The second International Literature Showcase of 2019 has been revealed. Crime novelist Val McDermid introduces her selection of 10 LGBTQI+ writers.
My first novel was published in 1987. It was the first British crime novel with a lesbian detective. The only route to publication was via an independent feminist publisher. Back then, there were a few radical bookshops that stocked titles like mine. But getting mainstream shops to stock it was an uphill struggle. Finding representations of queer lives took dedication and stubborn persistence.
Gradually, that has changed. Now our words are part of the mainstream of British literary life. LGBTQ writers are not only published by mainstream publishers and stocked by libraries, bookshops and supermarkets; they win major prizes. For so long conspicuous by our absence, we are now conspicuous by our presence.
I wrote a lesbian heroine because I’d grown up in a time and place where there were no templates for the life I wanted to live. The queer struggle for self-definition has been pursued in no small part so that the next generation has a springboard for imagining how to live. Every literary movement requires pioneers to kick open the door a crack. Others spot the opening and push the door wider. Then, at last, there’s room for everyone to walk through and write the lives they want to write.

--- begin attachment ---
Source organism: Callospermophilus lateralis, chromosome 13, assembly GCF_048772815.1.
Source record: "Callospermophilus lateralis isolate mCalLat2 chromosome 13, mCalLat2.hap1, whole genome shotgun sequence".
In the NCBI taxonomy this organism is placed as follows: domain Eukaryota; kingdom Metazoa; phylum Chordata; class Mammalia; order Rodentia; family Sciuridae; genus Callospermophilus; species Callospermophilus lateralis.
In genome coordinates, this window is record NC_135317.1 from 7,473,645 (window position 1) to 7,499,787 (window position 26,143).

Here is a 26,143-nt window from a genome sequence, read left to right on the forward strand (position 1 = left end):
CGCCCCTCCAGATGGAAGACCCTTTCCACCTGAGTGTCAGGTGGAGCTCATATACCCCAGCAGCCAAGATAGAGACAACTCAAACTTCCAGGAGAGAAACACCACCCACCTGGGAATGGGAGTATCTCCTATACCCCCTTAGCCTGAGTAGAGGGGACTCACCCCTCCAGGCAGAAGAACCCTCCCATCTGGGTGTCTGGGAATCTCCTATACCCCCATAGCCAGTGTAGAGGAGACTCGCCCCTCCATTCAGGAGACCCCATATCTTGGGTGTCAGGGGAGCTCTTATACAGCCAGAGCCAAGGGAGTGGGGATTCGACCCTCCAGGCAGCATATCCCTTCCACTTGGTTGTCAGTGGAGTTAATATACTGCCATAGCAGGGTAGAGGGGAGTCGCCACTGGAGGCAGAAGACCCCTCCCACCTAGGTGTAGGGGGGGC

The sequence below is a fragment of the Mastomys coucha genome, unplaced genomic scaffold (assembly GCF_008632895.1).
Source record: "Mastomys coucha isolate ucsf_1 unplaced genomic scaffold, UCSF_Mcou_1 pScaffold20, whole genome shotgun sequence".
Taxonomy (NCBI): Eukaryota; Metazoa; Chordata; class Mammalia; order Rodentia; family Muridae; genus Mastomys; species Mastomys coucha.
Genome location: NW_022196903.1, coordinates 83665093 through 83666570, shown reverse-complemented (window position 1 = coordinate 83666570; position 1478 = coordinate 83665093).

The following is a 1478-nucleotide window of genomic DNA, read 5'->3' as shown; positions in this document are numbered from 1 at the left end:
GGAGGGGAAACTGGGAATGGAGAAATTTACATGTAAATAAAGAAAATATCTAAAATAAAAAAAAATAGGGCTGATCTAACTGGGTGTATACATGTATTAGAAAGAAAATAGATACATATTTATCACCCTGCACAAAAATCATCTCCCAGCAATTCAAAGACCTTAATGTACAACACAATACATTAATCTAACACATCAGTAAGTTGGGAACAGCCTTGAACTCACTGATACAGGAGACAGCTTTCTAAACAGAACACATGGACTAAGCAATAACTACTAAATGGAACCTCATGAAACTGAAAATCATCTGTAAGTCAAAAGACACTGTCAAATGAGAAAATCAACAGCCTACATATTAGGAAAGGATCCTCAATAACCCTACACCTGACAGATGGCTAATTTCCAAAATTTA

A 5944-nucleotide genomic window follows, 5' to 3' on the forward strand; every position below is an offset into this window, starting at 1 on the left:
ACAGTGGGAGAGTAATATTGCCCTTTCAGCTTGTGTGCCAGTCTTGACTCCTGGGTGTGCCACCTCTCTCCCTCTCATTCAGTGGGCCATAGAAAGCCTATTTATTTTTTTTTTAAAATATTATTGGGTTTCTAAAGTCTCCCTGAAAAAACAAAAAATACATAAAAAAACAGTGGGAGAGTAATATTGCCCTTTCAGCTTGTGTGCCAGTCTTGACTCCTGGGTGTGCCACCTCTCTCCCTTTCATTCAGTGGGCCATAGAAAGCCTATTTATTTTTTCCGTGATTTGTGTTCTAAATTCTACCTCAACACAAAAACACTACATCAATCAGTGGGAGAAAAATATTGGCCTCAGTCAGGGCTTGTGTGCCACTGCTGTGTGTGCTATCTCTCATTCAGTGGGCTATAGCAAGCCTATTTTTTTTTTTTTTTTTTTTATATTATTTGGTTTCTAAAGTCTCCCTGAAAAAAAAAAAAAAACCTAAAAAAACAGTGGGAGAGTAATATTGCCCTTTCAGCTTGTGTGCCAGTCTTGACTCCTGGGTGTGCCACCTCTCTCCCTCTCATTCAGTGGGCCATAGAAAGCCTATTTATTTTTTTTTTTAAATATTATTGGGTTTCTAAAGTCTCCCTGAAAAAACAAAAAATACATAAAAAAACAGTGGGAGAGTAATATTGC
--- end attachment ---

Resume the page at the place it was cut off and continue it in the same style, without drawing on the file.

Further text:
So I was delighted to be asked by the National Centre for Writing and the British Council to choose 10 writers to showcase the quality and breadth of LGBTQ writing in Britain today.
The authors are:
The ten writers featured in this showcase reveal the quality and breadth of current LGBTQ writing in Britain today. From novels to memoirs, from short stories to film scripts, from poetry to plays, their work covers a broad spectrum of form, style and content. There is, genuinely, something here for everyone. Because these writers are writing for everyone. These are not words for a niche readership. These are not writings for a ghetto. These are the works of writers who have something to say that can be – and should be – heard by as many people as possible. Although their words will have particular resonance for some readers over others, isn’t that what good writing always does?